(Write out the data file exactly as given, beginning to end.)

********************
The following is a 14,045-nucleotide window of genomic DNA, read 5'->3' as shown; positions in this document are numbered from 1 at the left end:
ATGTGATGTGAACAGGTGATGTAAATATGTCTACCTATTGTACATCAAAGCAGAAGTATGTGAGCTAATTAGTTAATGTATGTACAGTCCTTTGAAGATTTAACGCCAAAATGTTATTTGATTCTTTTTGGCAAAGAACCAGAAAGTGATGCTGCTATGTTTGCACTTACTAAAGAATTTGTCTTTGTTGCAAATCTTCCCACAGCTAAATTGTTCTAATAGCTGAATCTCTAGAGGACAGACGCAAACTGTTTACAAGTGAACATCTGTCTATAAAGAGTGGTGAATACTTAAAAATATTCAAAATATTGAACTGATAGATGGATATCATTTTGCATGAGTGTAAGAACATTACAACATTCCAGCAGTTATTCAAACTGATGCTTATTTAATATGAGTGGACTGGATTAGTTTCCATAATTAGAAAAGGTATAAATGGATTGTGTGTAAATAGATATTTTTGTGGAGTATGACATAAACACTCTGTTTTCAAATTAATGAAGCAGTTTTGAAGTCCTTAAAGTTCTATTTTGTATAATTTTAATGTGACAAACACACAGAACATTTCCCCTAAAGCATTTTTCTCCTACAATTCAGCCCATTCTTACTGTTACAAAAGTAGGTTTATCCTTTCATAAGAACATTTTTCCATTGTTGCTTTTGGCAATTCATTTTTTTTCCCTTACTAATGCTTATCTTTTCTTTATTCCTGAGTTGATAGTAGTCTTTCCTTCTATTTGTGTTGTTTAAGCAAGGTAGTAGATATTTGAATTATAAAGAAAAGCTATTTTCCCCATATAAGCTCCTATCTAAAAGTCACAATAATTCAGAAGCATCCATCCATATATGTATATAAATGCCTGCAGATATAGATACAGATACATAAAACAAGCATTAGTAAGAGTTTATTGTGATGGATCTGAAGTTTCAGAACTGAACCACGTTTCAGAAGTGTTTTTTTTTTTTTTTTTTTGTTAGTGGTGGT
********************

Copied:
The following is a 14,045-nucleotide window of genomic DNA, read 5'->3' as shown; positions in this document are numbered from 1 at the left end:
ATGTGATGTGAACAGGTGATGTAAATATGTCTACCTATTGTACATCAAAGCAGAAGTATGTGAGCTAATTAGTTAATGTATGTACAGTCCTTTGAAGATTTAACGCCAAAATGTTATTTGATTCTTTTTGGCAAAGAACCAGAAAGTGATGCTGCTATGTTTGCACTTACTAAAGAATTTGTCTTTGTTGCAAATCTTCCCACAGCTAAATTGTTCTAATAGCTGAATCTCTAGAGGACAGACGCAAACTGTTTACAAGTGAACATCTGTCTATAAAGAGTGGTGAATACTTAAAAATATTCAAAATATTGAACTGATAGATGGATATCATTTTGCATGAGTGTAAGAACATTACAACATTCCAGCAGTTATTCAAACTGATGCTTATTTAATATGAGTGGACTGGATTAGTTTCCATAATTAGAAAAGGTATAAATGGATTGTGTGTAAATAGATATTTTTGTGGAGTATGACATAAACACTCTGTTTTCAAATTAATGAAGCAGTTTTGAAGTCCTTAAAGTTCTATTTTGTATAATTTTAATGTGACAAACACACAGAACATTTCCCCTAAAGCATTTTTCTCCTACAATTCAGCCCATTCTTACTGTTACAAAAGTAGGTTTATCCTTTCATAAGAACATTTTTCCATTGTTGCTTTTGGCAATTCATTTTTTTTCCCTTACTAATGCTTATCTTTTCTTTATTCCTGAGTTGATAGTAGTCTTTCCTTCTATTTGTGTTGTTTAAGCAAGGTAGTAGATATTTGAATTATAAAGAAAAGCTATTTTCCCCATATAAGCTCCTATCTAAAAGTCACAATAATTCAGAAGCATCCATCCATATATGTATATAAATGCCTGCAGATATAGATACAGATACATAAAACAAGCATTAGTAAGAGTTTATTGTGATGGATCTGAAGTTTCAGAACTGAACCACGTTTCAGAAGTGTTTTTTTTTTTTTTTTTTTGTTAGTGGTGGT